Take the 2-minute tour ×
Stack Overflow is a question and answer site for professional and enthusiast programmers. It's 100% free, no registration required.

(update: I know there's several questions regarding fixed-width fonts for coding... that's why I mentioned it in the first sentence of this question. I'm specifically investigating fonts for projected presentations and printed handout notes.)

There's a couple of good questions regarding screen fonts for coding.

I'm putting together some Keynote presentations that will contain

  • code fragments

  • screen dumps of terminal windows

And the usual Courier display is looking a bit tired.

What are some good fonts for each of these? I'm especially interested in the terminal window dumps, to make sure they are legible. Or perhaps I can cut and paste the characters from the terminal window and apply some formatting to make it look screen-dumpish?

My main goal are

  • legible on screen and in printed outlines

  • the screen dump especially should be legible, but still identifiable as a screen dump

  • demonstrate I'm a person of visual taste and refinement, lol.

share|improve this question

closed as off topic by Lix, Bill the Lizard May 5 '12 at 13:54

Questions on Stack Overflow are expected to relate to programming within the scope defined by the community. Consider editing the question or leaving comments for improvement if you believe the question can be reworded to fit within the scope. Read more about reopening questions here.If this question can be reworded to fit the rules in the help center, please edit the question.

8 Answers 8

up vote 11 down vote accepted

I do a lot of such presentation and use Monaco for code and Chalkboard for text (within a template that, overall, has only small changes from the Blackboard one supplied with Keynote). Look at any of my presentations' PDFs (e.g. this one) and you can decide whether you like the effect.

share|improve this answer
5  
I really love Monaco for code. But Chalkboard? Ooof. –  molf Jun 21 '09 at 0:25
    
Thanks Alex, this looks quite nice. Interestingly my presentations will be about Python as well. –  Mark Harrison Jun 21 '09 at 0:30
    
@Mark, Great! As you may notice I sacrifice some readability (short var names, &c) in order to fit entire functions and classes on one readable slide (sometimes I explicitly apologize for that;-) -- in some other languages I wouldn't even try, but Python, Perl, Ruby, SQL, allow one such luxury;-). –  Alex Martelli Jun 21 '09 at 2:30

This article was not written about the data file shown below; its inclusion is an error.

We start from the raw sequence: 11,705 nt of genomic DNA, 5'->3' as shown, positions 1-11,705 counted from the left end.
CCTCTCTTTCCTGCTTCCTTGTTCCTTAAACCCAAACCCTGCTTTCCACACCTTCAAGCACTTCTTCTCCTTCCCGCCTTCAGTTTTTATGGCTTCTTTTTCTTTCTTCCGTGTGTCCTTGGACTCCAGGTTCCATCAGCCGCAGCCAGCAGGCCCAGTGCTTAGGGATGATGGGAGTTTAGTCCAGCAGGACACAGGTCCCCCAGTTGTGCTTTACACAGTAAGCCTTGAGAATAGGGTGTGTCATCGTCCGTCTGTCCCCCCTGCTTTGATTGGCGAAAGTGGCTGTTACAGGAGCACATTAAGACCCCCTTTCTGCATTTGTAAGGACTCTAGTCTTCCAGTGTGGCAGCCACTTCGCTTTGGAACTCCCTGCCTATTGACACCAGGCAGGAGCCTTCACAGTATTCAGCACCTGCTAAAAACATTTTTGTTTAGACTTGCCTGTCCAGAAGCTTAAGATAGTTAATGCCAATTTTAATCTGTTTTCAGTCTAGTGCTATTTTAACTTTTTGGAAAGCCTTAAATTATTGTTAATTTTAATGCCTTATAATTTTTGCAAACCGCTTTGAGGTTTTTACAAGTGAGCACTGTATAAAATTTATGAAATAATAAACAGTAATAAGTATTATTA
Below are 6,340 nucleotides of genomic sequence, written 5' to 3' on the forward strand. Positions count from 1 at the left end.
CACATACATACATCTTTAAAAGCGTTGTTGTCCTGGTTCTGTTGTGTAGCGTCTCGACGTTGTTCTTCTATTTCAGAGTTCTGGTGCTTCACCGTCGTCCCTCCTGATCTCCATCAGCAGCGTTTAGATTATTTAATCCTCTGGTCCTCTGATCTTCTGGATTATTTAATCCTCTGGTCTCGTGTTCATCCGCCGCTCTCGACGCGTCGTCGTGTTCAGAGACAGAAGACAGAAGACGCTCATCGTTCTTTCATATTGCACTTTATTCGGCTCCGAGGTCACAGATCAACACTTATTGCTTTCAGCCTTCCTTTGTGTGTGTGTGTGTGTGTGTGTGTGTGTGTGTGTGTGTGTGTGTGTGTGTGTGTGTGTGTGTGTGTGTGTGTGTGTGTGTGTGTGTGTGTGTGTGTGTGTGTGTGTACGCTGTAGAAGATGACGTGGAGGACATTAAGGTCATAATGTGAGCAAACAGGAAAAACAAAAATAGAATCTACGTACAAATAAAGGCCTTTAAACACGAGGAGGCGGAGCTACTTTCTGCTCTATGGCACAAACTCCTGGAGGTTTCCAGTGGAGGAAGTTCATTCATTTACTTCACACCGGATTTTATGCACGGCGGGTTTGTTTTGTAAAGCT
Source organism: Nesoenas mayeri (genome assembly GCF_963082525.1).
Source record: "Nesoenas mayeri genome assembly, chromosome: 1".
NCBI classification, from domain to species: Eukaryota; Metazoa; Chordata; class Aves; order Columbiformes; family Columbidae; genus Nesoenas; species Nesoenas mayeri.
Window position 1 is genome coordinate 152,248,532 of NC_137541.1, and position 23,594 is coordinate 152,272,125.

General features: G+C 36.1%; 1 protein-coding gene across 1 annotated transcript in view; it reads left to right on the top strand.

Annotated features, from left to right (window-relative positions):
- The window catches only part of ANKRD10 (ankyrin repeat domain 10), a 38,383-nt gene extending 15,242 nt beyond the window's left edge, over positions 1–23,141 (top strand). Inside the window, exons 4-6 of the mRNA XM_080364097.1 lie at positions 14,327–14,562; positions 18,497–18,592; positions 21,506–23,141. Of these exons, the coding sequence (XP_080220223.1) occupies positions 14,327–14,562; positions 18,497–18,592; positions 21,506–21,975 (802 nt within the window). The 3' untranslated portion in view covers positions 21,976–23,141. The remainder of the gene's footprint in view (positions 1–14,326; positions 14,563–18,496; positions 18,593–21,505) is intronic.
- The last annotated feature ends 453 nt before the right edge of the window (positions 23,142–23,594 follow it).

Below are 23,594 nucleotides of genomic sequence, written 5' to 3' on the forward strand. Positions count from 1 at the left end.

@molf, Chalkboard is the heart of the Apple-designed Blackboard template for Keynote, and it works great for me -- of course the text up there is a mere concise summary of what I'm saying in the presentation (look for my full name on Google Video for some examples), if I was basically reading the slides I might feel otherwise (but then that would be a problem in itself;). –  Alex Martelli Jun 21 '09 at 2:32
2  
@Alex, if a template is designed by Apple doesn't mean it's good. :-) Still, +1 for Monaco. –  molf Jun 21 '09 at 12:20

I'm personally very fond of Inconsolata

share|improve this answer
    
What's with the down votes? –  baudtack Jun 21 '09 at 16:59
    
I like that font too. It's easy to read and uncommon enough to look fresh. –  Antonis Lamnatos Jul 14 '09 at 13:58
    
The only thing I wish it had was a complete Unicode set. –  baudtack Jul 14 '09 at 14:19

If you are doing a presentation, and you don't care about anything lining up, Verdana is a good choice.

If you are going to distribute your presentation, use a font that you know is on everyone's machine, since using something else is going to cause the machine to fall back to one of the common fonts (like Arial or Times) anyway.

If you do care about things lining up, and are not distributing the presentation, consider Consolas:

alt text

It is highly legible, reminiscent of Verdana, and is monospaced. The color choices are, of course, a matter of taste.

share|improve this answer
1  
+1 for thinking of distributing the presentation. –  Mark Harrison Jul 15 '09 at 3:21

Do you want people to focus on the content, and demonstrate that you're a person of taste and good sense? Stay with Courier. Don't innovate just because you can (otherwise, why not craft exquisite animations for every slide transition, with dancing letters...?).

Courier has several advantages:

  1. Excellent readability in low resolutions.
  2. Fixed width preserves indentation.
  3. Serifed fonts link letters, allowing people to understand words and identifiers as a whole (gestalt perception). Nonserifed fonts should only be used for headlines.
  4. Tried and true: people will immediately understand it's code.

If you want to dump point 4, at least choose an alternative that preserves points 1-3. Never allow form to trump function.

share|improve this answer

I use DejaVu Sans Mono at Size 16.

UPDATE : I have switched to Envy Code R for coding and Anonymous Pro for terminal

share|improve this answer
  • Lucida Console (good, but a little short)
  • Lucida Sans Typewriter (taller, smaller character set)
  • Andale Mono is very clear

But this has been answered here before.

share|improve this answer
    
It's a different question... the requirements for a good font for coding and a good font for presentations about coding are quite different. Unless you do extreme team coding, you don't need the coding font to be visible by hundreds of people projected on a screen in an auditorium. :-) –  Mark Harrison Jul 14 '09 at 22:58

I like Calibri.

share|improve this answer

Not the answer you're looking for? Browse other questions tagged or ask your own question.